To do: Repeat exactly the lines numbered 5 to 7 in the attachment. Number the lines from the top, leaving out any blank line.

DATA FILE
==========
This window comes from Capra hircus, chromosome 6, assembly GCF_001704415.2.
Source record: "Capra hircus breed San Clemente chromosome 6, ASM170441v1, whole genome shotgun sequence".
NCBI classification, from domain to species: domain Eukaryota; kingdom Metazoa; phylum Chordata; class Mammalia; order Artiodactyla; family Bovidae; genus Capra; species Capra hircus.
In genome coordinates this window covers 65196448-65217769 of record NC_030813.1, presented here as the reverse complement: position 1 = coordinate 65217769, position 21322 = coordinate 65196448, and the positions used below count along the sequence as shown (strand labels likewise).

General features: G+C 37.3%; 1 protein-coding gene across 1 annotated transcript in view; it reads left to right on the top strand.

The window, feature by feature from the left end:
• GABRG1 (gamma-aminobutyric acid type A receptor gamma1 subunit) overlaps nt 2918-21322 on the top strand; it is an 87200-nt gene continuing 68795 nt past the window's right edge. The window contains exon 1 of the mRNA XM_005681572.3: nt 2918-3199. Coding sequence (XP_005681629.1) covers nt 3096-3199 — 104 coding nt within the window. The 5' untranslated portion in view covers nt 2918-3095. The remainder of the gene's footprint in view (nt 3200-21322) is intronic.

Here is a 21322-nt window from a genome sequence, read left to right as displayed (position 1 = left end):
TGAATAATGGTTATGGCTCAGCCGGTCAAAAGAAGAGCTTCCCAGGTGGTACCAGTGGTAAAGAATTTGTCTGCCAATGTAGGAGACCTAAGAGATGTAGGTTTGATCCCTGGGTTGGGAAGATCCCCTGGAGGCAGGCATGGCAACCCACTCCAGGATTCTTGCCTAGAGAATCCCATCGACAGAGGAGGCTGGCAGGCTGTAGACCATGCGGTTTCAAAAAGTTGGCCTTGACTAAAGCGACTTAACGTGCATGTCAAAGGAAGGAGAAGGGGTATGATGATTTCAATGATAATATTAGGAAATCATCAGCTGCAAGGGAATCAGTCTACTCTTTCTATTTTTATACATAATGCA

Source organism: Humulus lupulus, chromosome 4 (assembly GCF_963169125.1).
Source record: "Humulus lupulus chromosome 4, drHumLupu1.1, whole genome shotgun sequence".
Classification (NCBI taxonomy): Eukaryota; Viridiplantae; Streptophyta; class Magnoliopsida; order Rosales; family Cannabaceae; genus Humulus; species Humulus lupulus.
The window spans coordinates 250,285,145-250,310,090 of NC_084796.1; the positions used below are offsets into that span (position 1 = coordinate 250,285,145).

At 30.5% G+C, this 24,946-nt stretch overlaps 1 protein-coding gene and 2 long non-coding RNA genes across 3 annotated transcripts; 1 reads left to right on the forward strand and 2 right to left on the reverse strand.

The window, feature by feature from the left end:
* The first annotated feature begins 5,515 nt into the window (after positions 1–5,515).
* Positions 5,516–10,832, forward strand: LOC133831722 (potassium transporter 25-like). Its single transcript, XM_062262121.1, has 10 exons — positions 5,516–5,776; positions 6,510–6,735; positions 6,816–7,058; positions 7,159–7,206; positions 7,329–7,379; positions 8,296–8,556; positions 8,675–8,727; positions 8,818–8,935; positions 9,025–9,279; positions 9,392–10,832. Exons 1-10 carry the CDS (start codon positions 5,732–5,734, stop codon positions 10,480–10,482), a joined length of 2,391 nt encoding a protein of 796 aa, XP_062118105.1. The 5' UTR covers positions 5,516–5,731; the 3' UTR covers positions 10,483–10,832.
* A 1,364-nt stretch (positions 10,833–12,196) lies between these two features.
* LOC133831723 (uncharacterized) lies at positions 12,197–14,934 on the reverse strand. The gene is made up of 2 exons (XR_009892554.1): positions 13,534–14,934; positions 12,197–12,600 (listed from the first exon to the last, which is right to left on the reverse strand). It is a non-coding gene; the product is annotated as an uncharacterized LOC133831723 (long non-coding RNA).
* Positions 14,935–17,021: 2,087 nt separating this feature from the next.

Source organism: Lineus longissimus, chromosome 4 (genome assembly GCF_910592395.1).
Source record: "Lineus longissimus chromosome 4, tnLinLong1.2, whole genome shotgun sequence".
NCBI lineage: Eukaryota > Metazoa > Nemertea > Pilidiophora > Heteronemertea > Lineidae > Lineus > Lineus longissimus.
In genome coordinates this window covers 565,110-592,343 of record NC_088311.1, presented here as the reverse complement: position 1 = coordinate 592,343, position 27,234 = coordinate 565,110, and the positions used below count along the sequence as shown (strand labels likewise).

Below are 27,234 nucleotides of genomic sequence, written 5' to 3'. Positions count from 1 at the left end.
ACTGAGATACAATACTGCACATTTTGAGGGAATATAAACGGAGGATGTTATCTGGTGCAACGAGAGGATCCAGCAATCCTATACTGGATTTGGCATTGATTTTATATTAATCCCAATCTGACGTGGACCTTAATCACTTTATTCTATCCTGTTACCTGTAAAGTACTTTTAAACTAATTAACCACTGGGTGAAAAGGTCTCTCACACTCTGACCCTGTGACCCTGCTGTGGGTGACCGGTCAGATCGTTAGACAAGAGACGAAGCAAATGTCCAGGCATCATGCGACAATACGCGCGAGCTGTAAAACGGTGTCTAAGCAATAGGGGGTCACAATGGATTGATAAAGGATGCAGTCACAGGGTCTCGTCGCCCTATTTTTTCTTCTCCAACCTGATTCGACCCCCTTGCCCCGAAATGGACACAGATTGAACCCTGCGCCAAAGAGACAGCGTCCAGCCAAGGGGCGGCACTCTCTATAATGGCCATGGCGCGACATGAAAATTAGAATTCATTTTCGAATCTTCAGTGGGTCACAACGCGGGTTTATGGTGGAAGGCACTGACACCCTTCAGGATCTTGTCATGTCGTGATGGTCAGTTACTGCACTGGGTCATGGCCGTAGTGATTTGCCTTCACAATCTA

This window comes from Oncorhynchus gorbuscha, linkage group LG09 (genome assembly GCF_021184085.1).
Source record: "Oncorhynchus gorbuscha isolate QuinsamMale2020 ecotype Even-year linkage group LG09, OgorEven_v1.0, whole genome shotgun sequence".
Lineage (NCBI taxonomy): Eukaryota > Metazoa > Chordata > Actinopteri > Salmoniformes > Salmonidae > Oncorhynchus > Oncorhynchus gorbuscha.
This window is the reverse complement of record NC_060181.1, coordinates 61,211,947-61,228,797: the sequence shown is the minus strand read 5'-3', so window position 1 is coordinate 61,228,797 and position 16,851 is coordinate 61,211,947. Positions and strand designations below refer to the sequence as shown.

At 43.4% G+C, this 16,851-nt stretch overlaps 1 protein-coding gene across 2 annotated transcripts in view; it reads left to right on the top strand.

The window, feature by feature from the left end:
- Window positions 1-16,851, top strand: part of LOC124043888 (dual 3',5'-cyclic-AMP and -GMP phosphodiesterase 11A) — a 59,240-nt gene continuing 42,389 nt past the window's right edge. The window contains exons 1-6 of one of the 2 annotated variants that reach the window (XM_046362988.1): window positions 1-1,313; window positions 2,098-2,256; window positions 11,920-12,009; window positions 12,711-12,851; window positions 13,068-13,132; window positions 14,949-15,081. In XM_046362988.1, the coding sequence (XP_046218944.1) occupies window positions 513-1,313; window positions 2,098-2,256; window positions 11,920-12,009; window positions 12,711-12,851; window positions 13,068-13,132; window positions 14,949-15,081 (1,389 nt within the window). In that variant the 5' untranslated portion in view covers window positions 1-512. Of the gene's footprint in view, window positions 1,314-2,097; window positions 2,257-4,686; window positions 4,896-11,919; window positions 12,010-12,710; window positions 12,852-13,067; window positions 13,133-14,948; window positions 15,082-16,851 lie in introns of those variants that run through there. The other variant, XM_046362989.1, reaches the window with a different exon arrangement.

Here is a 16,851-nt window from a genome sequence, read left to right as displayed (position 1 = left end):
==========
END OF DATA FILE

General features: G+C 37.3%; 1 protein-coding gene across 1 annotated transcript in view; it reads left to right on the top strand.

The window, feature by feature from the left end:
• GABRG1 (gamma-aminobutyric acid type A receptor gamma1 subunit) overlaps nt 2918-21322 on the top strand; it is an 87200-nt gene continuing 68795 nt past the window's right edge. The window contains exon 1 of the mRNA XM_005681572.3: nt 2918-3199. Coding sequence (XP_005681629.1) covers nt 3096-3199 — 104 coding nt within the window. The 5' untranslated portion in view covers nt 2918-3095. The remainder of the gene's footprint in view (nt 3200-21322) is intronic.